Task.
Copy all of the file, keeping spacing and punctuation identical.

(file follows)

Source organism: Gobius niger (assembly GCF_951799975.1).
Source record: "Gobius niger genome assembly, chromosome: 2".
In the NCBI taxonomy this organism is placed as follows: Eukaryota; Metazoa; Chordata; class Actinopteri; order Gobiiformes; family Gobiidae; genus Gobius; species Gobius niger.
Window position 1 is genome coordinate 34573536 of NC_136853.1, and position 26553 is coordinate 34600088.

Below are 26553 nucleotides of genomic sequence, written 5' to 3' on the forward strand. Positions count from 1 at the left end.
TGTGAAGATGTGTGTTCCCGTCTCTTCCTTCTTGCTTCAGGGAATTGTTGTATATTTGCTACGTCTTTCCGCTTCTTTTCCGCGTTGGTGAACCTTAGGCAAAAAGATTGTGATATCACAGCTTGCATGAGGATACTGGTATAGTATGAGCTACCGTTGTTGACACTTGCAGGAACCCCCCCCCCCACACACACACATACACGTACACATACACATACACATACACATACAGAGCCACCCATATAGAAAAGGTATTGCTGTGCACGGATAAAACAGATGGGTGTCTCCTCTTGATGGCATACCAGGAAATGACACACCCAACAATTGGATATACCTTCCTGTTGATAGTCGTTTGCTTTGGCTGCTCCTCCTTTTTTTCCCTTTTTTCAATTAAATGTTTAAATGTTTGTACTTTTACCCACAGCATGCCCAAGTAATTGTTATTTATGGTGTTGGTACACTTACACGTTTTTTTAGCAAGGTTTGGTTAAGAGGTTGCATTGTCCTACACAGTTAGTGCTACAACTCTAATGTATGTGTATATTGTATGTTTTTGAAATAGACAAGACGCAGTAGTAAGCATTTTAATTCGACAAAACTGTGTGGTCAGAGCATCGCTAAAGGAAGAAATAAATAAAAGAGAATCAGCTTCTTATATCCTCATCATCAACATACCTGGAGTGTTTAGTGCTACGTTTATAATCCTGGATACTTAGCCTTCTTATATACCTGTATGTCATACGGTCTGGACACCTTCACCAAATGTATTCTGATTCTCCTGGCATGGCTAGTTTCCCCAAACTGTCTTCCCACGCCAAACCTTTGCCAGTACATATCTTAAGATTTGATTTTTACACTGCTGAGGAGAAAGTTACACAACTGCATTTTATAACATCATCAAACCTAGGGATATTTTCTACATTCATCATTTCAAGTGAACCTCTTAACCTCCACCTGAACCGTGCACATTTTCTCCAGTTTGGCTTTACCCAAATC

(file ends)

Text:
Source organism: Gobius niger (assembly GCF_951799975.1).
Source record: "Gobius niger genome assembly, chromosome: 2".
In the NCBI taxonomy this organism is placed as follows: Eukaryota; Metazoa; Chordata; class Actinopteri; order Gobiiformes; family Gobiidae; genus Gobius; species Gobius niger.
Window position 1 is genome coordinate 34573536 of NC_136853.1, and position 26553 is coordinate 34600088.

Below are 26553 nucleotides of genomic sequence, written 5' to 3' on the forward strand. Positions count from 1 at the left end.
TGTGAAGATGTGTGTTCCCGTCTCTTCCTTCTTGCTTCAGGGAATTGTTGTATATTTGCTACGTCTTTCCGCTTCTTTTCCGCGTTGGTGAACCTTAGGCAAAAAGATTGTGATATCACAGCTTGCATGAGGATACTGGTATAGTATGAGCTACCGTTGTTGACACTTGCAGGAACCCCCCCCCCCACACACACACATACACGTACACATACACATACACATACACATACAGAGCCACCCATATAGAAAAGGTATTGCTGTGCACGGATAAAACAGATGGGTGTCTCCTCTTGATGGCATACCAGGAAATGACACACCCAACAATTGGATATACCTTCCTGTTGATAGTCGTTTGCTTTGGCTGCTCCTCCTTTTTTTCCCTTTTTTCAATTAAATGTTTAAATGTTTGTACTTTTACCCACAGCATGCCCAAGTAATTGTTATTTATGGTGTTGGTACACTTACACGTTTTTTTAGCAAGGTTTGGTTAAGAGGTTGCATTGTCCTACACAGTTAGTGCTACAACTCTAATGTATGTGTATATTGTATGTTTTTGAAATAGACAAGACGCAGTAGTAAGCATTTTAATTCGACAAAACTGTGTGGTCAGAGCATCGCTAAAGGAAGAAATAAATAAAAGAGAATCAGCTTCTTATATCCTCATCATCAACATACCTGGAGTGTTTAGTGCTACGTTTATAATCCTGGATACTTAGCCTTCTTATATACCTGTATGTCATACGGTCTGGACACCTTCACCAAATGTATTCTGATTCTCCTGGCATGGCTAGTTTCCCCAAACTGTCTTCCCACGCCAAACCTTTGCCAGTACATATCTTAAGATTTGATTTTTACACTGCTGAGGAGAAAGTTACACAACTGCATTTTATAACATCATCAAACCTAGGGATATTTTCTACATTCATCATTTCAAGTGAACCTCTTAACCTCCACCTGAACCGTGCACATTTTCTCCAGTTTGGCTTTACCCAAATC